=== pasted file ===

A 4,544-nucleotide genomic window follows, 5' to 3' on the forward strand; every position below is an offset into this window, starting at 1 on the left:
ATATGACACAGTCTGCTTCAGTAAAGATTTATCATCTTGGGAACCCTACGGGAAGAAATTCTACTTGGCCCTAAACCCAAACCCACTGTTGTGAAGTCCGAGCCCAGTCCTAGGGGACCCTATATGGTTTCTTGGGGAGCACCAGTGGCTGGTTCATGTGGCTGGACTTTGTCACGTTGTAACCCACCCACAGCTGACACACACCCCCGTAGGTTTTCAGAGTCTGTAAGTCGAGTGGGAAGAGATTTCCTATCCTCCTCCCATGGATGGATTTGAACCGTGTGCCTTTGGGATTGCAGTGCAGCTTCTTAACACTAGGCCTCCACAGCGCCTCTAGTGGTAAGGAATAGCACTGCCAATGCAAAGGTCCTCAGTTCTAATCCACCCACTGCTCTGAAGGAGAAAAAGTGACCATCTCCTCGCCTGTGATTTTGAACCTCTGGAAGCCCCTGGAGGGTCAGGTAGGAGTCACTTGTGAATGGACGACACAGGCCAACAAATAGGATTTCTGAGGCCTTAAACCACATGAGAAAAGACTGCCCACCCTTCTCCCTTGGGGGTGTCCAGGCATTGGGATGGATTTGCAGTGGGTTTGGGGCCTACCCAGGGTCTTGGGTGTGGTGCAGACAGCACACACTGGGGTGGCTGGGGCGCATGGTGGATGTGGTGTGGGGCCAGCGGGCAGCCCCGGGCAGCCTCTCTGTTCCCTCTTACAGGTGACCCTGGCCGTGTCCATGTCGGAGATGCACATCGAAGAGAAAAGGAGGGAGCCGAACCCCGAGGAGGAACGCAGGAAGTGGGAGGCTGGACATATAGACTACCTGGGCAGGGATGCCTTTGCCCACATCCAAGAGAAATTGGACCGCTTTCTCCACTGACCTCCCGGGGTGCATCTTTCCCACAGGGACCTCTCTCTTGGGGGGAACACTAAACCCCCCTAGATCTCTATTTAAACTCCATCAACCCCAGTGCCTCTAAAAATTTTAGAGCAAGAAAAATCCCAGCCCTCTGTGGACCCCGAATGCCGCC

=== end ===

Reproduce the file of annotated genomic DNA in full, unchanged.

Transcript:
A 4,544-nucleotide genomic window follows, 5' to 3' on the forward strand; every position below is an offset into this window, starting at 1 on the left:
ATATGACACAGTCTGCTTCAGTAAAGATTTATCATCTTGGGAACCCTACGGGAAGAAATTCTACTTGGCCCTAAACCCAAACCCACTGTTGTGAAGTCCGAGCCCAGTCCTAGGGGACCCTATATGGTTTCTTGGGGAGCACCAGTGGCTGGTTCATGTGGCTGGACTTTGTCACGTTGTAACCCACCCACAGCTGACACACACCCCCGTAGGTTTTCAGAGTCTGTAAGTCGAGTGGGAAGAGATTTCCTATCCTCCTCCCATGGATGGATTTGAACCGTGTGCCTTTGGGATTGCAGTGCAGCTTCTTAACACTAGGCCTCCACAGCGCCTCTAGTGGTAAGGAATAGCACTGCCAATGCAAAGGTCCTCAGTTCTAATCCACCCACTGCTCTGAAGGAGAAAAAGTGACCATCTCCTCGCCTGTGATTTTGAACCTCTGGAAGCCCCTGGAGGGTCAGGTAGGAGTCACTTGTGAATGGACGACACAGGCCAACAAATAGGATTTCTGAGGCCTTAAACCACATGAGAAAAGACTGCCCACCCTTCTCCCTTGGGGGTGTCCAGGCATTGGGATGGATTTGCAGTGGGTTTGGGGCCTACCCAGGGTCTTGGGTGTGGTGCAGACAGCACACACTGGGGTGGCTGGGGCGCATGGTGGATGTGGTGTGGGGCCAGCGGGCAGCCCCGGGCAGCCTCTCTGTTCCCTCTTACAGGTGACCCTGGCCGTGTCCATGTCGGAGATGCACATCGAAGAGAAAAGGAGGGAGCCGAACCCCGAGGAGGAACGCAGGAAGTGGGAGGCTGGACATATAGACTACCTGGGCAGGGATGCCTTTGCCCACATCCAAGAGAAATTGGACCGCTTTCTCCACTGACCTCCCGGGGTGCATCTTTCCCACAGGGACCTCTCTCTTGGGGGGAACACTAAACCCCCCTAGATCTCTATTTAAACTCCATCAACCCCAGTGCCTCTAAAAATTTTAGAGCAAGAAAAATCCCAGCCCTCTGTGGACCCCGAATGCCGCC